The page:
Nature + City: Vernacular Buildings & Landscapes
of the Upper Midwest
Madison, Wisconsin, June 6-10, 2012
Registration is open. Early registration deadline is now April 30.
>> See the Madison Conference Web site <<
 Paulson Farm, Dane County, Wisconsin (1908 dairy barn), photo by A. Andrzejewski;  Prairie Spring Hotel, Lafayette County, Wisconsin (1834), photo by A. Childers;  Klose Cottage, Madison, Wisconsin (c. 1870), photo by N. Schroeder and courtesy of the Friends of Historic Third Lake Ridge;  Walter and Mary Ellen Rudin House, Madison, Wisconsin (1959), photo by A. Childers.
With the theme "Nature + City: Vernacular Buildings & Landscapes of the Upper Midwest," VAF's 2012 conference will be based in Madison, Wisconsin—Wisconsin’s state capital and headquarters for its flagship university. Hosted at the University of Wisconsin at Madison, the three-day conference will feature two days of field tours (Thursday and Friday, June 7 and 8) and a day of papers and roundtables (Saturday, June 9). William Cronon, Frederick Jackson Turner and Vilas Research Professor of History, Geography, and Environmental Studies will deliver the keynote address on the evening of Wednesday, June 6. Saturday’s conference banquet will be held in the Grand Ballroom at the University of Wisconsin’s Student Union, boasting an incredible view of Lake Mendota. The conference hotel will be the Madison Concourse, located just off Capitol Square (and site of 2011 protests over the state budget and union rights).
Field tours will tell the story of southwestern and south-central Wisconsin—a region that has linked the rural hinterlands to the city of Madison as its center over the past 180 years.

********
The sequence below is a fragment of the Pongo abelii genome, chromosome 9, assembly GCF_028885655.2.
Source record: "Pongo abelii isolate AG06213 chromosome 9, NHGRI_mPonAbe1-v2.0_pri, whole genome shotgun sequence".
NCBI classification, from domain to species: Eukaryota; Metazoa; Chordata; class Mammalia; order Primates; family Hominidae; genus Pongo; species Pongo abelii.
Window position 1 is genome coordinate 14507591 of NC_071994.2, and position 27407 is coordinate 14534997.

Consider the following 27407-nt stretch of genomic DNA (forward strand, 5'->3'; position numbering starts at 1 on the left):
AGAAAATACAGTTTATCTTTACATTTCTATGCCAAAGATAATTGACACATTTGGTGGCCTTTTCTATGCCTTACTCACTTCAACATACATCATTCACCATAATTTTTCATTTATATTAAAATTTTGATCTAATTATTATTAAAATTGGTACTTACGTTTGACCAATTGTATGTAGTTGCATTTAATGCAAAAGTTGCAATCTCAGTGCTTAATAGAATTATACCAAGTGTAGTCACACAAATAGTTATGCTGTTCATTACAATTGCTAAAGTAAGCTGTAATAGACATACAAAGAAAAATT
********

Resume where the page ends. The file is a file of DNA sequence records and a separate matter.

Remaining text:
Thursday’s tour will take participants to rural southwestern Wisconsin to view the dairying landscape, remnants of the industrial landscape (centered on lead mining), and ethnic building types, techniques and landscapes. Highlights will include a self-guided walking tour of Mineral Point—the center of the lead mining region featuring hundreds of hand crafted limestone buildings erected by Cornish masons in the mid-nineteenth century; a stage coach inn dating to 1834; a dairy farm from the early twentieth century (the childhood home of "fighting" Bob Lafollette); and a "Swiss" dinner in "America’s little Switzerland," New Glarus.
Friday’s tour will focus on the city of Madison, seeking to further illuminate the economic and stylistic relationships between Madison and its surrounding region. Beginning in Madison's Third Lake Ridge neighborhood, which boasted industries such as agricultural implement manufacturing that were vital to the success of surrounding rural regions, participants will also visit a post-World War II neighborhood adjacent to Oscar Mayer's major meatpacking facility. At the agricultural campus at UW-Madison, participants will explore innovations that led to the success of dairying in the region. Finally, the tour will examine regional modernism with a visit to Madison’s westside suburbs, highlighting the influence of Frank Lloyd Wright on builders and developers who sought to forge a "Midwestern" style.
We hope to welcome you to Madison next year. We promise plenty of good cheese, lots of fresh beer, and (hopefully) no snow!